Kauai County Auditor Ernie Pasion failed to investigate the unauthorized use of county vehicles and fuel by top officials in the Office of Prosecutor, even though former Prosecutor Shaylene Iseri had admitted that she, former first deputy Jake Delaplane and an investigator were taking cars home — a violation of state law.
Instead, Pasion focused solely on a gas audit that targeted the mayor and a county parks worker.
In early August 2011, the auditor's office received an anonymous letter alleging that Iseri and Delaplane were “routinely using county-owned vehicles for personal use purposes, including commuting, daily errands and the like,” according to a deposition by former staff auditor Ron Rawls, who is suing the county for whistle-blower retaliation.
On Aug. 3, 2011, Pasion sent Iseri an email advising her that a fuel audit was under way, and asking her for a list of all county-owned vehicles that were being used on a take-home basis by the OPA.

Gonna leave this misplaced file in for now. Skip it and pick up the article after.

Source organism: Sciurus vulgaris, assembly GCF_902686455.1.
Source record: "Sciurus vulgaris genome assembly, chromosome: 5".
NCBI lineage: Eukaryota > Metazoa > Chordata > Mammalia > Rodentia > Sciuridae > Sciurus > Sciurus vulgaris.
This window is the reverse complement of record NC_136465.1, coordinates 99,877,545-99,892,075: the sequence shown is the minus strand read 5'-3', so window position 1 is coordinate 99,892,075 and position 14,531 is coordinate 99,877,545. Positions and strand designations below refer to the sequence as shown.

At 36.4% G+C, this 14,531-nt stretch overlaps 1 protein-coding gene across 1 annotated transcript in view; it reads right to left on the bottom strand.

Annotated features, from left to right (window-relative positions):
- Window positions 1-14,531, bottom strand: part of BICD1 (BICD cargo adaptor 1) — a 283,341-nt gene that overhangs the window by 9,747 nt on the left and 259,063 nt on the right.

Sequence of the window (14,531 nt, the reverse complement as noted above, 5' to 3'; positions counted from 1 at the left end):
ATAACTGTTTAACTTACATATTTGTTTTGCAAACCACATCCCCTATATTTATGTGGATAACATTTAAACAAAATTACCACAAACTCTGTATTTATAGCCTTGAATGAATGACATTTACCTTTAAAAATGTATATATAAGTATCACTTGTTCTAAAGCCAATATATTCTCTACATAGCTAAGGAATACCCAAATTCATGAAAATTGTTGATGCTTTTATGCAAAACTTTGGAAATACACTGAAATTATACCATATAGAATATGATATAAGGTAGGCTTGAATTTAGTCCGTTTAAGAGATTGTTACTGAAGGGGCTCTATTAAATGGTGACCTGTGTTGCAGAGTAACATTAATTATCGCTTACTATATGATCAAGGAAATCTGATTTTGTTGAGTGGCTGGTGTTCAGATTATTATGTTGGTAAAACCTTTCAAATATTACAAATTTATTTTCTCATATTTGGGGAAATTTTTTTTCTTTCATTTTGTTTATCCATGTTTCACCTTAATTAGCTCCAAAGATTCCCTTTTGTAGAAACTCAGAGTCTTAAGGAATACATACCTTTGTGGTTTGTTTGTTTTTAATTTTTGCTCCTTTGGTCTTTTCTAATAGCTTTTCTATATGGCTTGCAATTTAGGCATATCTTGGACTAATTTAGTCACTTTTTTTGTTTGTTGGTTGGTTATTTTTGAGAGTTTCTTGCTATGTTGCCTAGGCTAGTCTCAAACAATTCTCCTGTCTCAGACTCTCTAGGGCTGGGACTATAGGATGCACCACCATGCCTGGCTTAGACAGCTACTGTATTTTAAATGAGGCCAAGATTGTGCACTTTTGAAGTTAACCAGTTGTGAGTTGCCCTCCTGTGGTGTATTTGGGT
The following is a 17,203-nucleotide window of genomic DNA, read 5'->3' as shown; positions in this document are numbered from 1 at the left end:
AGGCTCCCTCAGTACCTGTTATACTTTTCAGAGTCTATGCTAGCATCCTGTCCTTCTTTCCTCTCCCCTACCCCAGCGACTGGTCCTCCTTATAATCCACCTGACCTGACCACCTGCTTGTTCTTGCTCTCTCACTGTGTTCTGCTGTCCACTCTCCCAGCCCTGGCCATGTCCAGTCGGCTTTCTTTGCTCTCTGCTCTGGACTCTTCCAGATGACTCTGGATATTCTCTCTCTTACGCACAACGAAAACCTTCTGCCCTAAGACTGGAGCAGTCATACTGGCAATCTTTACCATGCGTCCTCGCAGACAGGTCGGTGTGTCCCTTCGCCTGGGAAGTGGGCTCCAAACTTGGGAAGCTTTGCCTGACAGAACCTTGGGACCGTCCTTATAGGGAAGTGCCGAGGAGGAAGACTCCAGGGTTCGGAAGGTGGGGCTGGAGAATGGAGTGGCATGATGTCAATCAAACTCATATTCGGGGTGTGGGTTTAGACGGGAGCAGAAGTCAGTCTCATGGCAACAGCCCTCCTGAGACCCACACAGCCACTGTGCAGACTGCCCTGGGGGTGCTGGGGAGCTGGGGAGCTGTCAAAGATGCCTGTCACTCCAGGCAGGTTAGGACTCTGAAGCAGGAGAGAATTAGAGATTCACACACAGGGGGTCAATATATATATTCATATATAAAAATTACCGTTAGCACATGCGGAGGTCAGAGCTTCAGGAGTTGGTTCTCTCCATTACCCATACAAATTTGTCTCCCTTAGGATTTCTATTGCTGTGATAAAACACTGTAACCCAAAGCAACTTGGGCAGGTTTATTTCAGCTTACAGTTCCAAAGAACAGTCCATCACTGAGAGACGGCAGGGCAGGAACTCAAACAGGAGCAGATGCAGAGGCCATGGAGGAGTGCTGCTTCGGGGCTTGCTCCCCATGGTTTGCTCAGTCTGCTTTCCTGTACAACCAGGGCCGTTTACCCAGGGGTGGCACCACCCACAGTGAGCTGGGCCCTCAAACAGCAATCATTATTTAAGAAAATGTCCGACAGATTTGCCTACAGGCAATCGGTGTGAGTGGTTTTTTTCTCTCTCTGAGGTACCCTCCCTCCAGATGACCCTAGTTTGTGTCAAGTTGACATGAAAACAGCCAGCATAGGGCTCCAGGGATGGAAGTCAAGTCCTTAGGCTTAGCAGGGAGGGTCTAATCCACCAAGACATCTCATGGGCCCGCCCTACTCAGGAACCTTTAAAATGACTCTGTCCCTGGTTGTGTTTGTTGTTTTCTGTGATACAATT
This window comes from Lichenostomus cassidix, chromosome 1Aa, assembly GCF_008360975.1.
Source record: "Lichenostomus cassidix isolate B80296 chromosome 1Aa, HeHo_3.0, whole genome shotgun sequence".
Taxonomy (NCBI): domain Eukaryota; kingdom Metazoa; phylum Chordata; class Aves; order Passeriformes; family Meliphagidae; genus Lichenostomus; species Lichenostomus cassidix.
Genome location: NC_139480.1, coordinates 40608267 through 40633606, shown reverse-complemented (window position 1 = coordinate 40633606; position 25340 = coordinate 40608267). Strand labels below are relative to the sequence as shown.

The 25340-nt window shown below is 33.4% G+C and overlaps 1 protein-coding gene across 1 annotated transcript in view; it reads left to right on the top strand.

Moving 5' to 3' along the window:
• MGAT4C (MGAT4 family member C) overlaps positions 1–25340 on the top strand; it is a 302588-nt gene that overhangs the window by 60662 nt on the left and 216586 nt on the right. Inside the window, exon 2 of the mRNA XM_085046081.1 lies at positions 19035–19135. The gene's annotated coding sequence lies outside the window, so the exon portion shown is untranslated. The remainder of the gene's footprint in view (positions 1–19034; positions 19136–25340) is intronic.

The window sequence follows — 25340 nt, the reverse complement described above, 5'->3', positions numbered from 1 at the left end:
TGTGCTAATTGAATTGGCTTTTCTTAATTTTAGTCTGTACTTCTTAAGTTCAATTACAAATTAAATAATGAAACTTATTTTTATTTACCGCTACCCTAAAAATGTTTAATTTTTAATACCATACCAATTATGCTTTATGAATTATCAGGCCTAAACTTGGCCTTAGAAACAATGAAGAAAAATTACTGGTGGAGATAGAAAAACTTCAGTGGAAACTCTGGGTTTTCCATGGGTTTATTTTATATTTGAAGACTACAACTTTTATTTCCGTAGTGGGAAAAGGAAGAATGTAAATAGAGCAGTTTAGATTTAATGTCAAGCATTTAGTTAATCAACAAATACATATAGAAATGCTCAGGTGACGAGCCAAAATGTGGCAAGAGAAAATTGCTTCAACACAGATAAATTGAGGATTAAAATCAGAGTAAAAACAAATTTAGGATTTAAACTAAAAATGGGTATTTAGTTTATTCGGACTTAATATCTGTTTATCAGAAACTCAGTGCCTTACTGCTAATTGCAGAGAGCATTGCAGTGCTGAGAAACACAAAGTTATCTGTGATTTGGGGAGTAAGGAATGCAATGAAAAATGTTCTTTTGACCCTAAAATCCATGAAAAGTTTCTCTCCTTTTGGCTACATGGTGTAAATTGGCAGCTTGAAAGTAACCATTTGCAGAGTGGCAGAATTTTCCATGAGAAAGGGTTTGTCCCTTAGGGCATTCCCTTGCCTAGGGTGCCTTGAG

On Aug. 5, 2011, Iseri responded with a letter acknowledging that she, Delaplane and investigator John Burgess were using the agency's three vehicles on a take home basis. Iseri claimed that she and Delaplane were on “24-hour call for police matters,” and that Burgess took home a vehicle only with her prior approval.
However, a June 10, 2009 county memo with spreadsheet clearly delineated which county employees were allowed to vehicles home. No OPA workers were included on the list. Instead, take home vehicles were limited specifically to employees in KPD, the fire department, public works and civil defense. Anyone not on the list had to obtain written approval from the mayor. There is no record that Iseri ever sought or secured such approval.
Pasion apparently was fully aware of the memo, which is cited as appendix 2 in the the 2011-12 Audit of County Vehicles report posted on the auditor's website.